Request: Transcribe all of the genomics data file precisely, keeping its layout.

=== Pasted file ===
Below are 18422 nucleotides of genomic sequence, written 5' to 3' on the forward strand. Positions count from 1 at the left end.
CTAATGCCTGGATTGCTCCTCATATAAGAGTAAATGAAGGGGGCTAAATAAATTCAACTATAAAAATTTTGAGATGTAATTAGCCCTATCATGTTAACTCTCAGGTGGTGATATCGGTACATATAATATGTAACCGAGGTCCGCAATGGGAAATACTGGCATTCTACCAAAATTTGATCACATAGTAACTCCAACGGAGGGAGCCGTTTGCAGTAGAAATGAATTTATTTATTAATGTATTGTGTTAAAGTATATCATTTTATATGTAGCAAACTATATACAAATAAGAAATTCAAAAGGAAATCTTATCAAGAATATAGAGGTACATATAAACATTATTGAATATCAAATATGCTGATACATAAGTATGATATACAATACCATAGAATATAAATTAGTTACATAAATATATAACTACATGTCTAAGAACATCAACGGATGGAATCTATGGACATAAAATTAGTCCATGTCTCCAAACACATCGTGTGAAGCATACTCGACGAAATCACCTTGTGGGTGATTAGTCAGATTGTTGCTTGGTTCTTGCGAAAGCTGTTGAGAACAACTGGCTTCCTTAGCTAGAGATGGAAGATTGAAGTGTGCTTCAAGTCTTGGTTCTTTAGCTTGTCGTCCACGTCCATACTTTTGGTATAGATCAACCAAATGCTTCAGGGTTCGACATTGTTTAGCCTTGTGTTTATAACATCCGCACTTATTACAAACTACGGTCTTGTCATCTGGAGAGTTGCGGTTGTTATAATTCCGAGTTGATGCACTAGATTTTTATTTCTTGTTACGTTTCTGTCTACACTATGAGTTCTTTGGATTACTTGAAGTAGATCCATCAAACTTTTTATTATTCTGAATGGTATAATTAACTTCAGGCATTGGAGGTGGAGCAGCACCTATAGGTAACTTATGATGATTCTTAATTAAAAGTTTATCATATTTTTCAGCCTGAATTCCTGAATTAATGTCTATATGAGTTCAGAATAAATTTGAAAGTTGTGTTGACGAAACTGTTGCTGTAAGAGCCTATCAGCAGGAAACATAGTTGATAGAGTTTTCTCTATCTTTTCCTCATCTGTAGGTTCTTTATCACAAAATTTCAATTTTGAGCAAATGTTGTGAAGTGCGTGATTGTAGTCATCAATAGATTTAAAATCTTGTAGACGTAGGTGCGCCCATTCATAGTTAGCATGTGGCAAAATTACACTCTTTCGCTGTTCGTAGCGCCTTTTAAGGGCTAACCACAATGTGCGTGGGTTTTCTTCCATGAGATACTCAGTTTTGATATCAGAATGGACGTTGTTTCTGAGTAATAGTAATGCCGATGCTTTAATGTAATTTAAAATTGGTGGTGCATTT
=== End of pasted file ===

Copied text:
Below are 18422 nucleotides of genomic sequence, written 5' to 3' on the forward strand. Positions count from 1 at the left end.
CTAATGCCTGGATTGCTCCTCATATAAGAGTAAATGAAGGGGGCTAAATAAATTCAACTATAAAAATTTTGAGATGTAATTAGCCCTATCATGTTAACTCTCAGGTGGTGATATCGGTACATATAATATGTAACCGAGGTCCGCAATGGGAAATACTGGCATTCTACCAAAATTTGATCACATAGTAACTCCAACGGAGGGAGCCGTTTGCAGTAGAAATGAATTTATTTATTAATGTATTGTGTTAAAGTATATCATTTTATATGTAGCAAACTATATACAAATAAGAAATTCAAAAGGAAATCTTATCAAGAATATAGAGGTACATATAAACATTATTGAATATCAAATATGCTGATACATAAGTATGATATACAATACCATAGAATATAAATTAGTTACATAAATATATAACTACATGTCTAAGAACATCAACGGATGGAATCTATGGACATAAAATTAGTCCATGTCTCCAAACACATCGTGTGAAGCATACTCGACGAAATCACCTTGTGGGTGATTAGTCAGATTGTTGCTTGGTTCTTGCGAAAGCTGTTGAGAACAACTGGCTTCCTTAGCTAGAGATGGAAGATTGAAGTGTGCTTCAAGTCTTGGTTCTTTAGCTTGTCGTCCACGTCCATACTTTTGGTATAGATCAACCAAATGCTTCAGGGTTCGACATTGTTTAGCCTTGTGTTTATAACATCCGCACTTATTACAAACTACGGTCTTGTCATCTGGAGAGTTGCGGTTGTTATAATTCCGAGTTGATGCACTAGATTTTTATTTCTTGTTACGTTTCTGTCTACACTATGAGTTCTTTGGATTACTTGAAGTAGATCCATCAAACTTTTTATTATTCTGAATGGTATAATTAACTTCAGGCATTGGAGGTGGAGCAGCACCTATAGGTAACTTATGATGATTCTTAATTAAAAGTTTATCATATTTTTCAGCCTGAATTCCTGAATTAATGTCTATATGAGTTCAGAATAAATTTGAAAGTTGTGTTGACGAAACTGTTGCTGTAAGAGCCTATCAGCAGGAAACATAGTTGATAGAGTTTTCTCTATCTTTTCCTCATCTGTAGGTTCTTTATCACAAAATTTCAATTTTGAGCAAATGTTGTGAAGTGCGTGATTGTAGTCATCAATAGATTTAAAATCTTGTAGACGTAGGTGCGCCCATTCATAGTTAGCATGTGGCAAAATTACACTCTTTCGCTGTTCGTAGCGCCTTTTAAGGGCTAACCACAATGTGCGTGGGTTTTCTTCCATGAGATACTCAGTTTTGATATCAGAATGGACGTTGTTTCTGAGTAATAGTAATGCCGATGCTTTAATGTAATTTAAAATTGGTGGTGCATTT